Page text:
Winter Blues (entry for national write a novel month)

here’s the draft I am working on for the write a novel thing. It’s full of my usual social satire and bleak pessimism.


I went into the post office and picked up the package containing my iPhone. I went next door to the restaurant again, ordered another coffee and began to open the package. I looked at the device, my third iPhone and realised that the happiness I had experienced on receiving this device was proportionally less than that I had experienced when receiving the last iPhone, an experience which had similarly afforded me less happiness than the purchase of my first phone.

I inserted the sim and turned the device on, downloading all of my apps from the cloud. The restaurateur brought me my coffee. He stopped to chat for a while. The coffee was nice and fresh as I took a sip and, for a moment, it satisfied. Then I was left with the empty feeling that material comforts leave once you realise how temporal they are, how time is slipping away from you and all that.

‘How’s it going?’ asked Albert, the restaurant manager. Albert worked almost singlehandedly, night and day to run this establishment. It was a nice boutique restaurant, and of a certain quality, but he worked hard – very hard – to make a go of it. He had another couple of staff who worked with him on the weekends. That’s when he got a lot of bookings from his regular client and from others who heard about him through word of mouth or the internet. But I liked it when the restaurant was quiet like this, because it was so clean. Even though he was a large man, who had survived a heart attack a year ago, Albert was meticulous, very meticulous. He was dressed in a kind of white apron and jeans, his hands folded together in front of him as he spoke to me politely.

‘How’s it going?’ he repeated, more as a conversation starter than an enquiry into my health, ‘you look very smart as usual, professor.’

I realised that I probably seemed overdressed for the occasion. I was in my dark indigo jeans, an Italian-made sports coat with a brown windowpane pattern, a black shirt and I had my sunglasses on my head my hair was tousled and thrust back with the wind swept look that was currently in vogue.

‘Yeah, I’m fine,’ I said.

He complained for a while about how bad business was. He called me professor because he knew I used to work as a high school teacher when I first met him. Then he left me to my coffee and bagels and I went back to playing with my iPad. I put my phone in my pocket as I waited for the apps and my music to download. I went back to eBay and started to compare laptop prices. Damn it, I want a MacBook Air, I thought. I want to trade in my old useless PC, for beautiful light ultra-book. I hadn’t brought myself to do it, balking at the cost each time I had thought I had made a decision to buy. Even though I reasoned it would be affordable and it would not set me back financially, in my heart of hearts I dreaded what suppose I knew I would feel when I bought it. It would not give me the material happiness for which the image of the computer represented, nor would it provide the boost in productivity, finally unlocking all of these ideas that I had hoped to put onto paper. I had projected all these hopes and dreams on the purchase of the new laptop, none of which it would provide, hence I yearned for it but felt let down by my yearning at the same time, as I knew it was clutching at the wind. I ordered another coffee.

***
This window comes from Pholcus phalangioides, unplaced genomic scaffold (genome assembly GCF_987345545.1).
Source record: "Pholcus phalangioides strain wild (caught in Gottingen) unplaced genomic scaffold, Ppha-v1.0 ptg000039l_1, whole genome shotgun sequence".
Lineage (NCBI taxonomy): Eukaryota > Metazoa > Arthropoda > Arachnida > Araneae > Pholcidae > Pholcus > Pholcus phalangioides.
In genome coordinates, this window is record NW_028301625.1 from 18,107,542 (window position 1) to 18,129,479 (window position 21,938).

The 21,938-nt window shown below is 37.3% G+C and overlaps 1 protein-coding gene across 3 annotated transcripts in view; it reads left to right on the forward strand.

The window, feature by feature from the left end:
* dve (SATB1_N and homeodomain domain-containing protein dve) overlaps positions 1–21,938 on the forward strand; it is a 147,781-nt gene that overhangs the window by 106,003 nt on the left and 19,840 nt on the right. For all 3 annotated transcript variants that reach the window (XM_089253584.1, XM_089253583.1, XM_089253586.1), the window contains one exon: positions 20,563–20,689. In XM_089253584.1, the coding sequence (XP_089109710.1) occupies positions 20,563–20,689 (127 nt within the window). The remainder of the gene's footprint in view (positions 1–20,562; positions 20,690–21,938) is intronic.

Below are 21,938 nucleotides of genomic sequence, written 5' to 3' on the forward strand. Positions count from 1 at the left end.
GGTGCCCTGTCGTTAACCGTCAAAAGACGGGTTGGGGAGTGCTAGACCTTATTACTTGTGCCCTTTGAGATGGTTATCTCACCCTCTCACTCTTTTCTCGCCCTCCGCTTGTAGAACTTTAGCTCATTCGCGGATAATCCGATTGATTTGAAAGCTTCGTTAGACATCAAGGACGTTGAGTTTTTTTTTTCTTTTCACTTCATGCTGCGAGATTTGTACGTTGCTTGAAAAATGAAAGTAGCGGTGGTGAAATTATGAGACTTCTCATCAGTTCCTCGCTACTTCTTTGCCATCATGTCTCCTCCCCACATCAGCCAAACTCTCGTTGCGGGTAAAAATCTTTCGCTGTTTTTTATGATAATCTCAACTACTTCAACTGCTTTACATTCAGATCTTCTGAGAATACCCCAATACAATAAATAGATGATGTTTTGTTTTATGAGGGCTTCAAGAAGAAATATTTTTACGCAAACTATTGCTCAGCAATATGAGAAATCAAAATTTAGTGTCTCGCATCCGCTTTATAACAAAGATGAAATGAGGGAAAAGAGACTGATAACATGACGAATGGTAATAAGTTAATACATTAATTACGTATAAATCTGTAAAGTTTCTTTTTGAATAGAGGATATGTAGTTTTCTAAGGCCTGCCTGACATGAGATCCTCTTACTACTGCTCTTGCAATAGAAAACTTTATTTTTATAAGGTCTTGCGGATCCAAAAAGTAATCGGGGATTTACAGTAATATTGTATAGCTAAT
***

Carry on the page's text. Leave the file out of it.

The phone rang. All of my contacts had transferred across by now and I noted that it was Samantha, my ex-wife. What the heck does she want? I wondered, which was not necessarily meant to slight Sam, as I typically responded that way no matter who called me. My irritation was increased by the iPhone ringtone. I obviously had not had the chance to set up my own ringtones so the blasted original iPhone tone was ringing making the sound of a metallic timbrel enclosed in a phone booth. Dee de doo de do…dee de doo de do…

Just the thought of anyone hearing this ringtone made me extremely self-conscious, as I did not want them to think I was a noob or a scrub who did not know how to set my own ringtones.

‘Hello Sam’ I said, stepping outside and waving to Albert. I had left $10 on the table and he waved at me, his eyes beaming his customary warmth and energy.


Leave a Reply

Fill in your details below or click an icon to log in: Logo

You are commenting using your account. Log Out / Change )

Twitter picture

You are commenting using your Twitter account. Log Out / Change )

Facebook photo

You are commenting using your Facebook account. Log Out / Change )

Google+ photo

You are commenting using your Google+ account. Log Out / Change )

Connecting to %s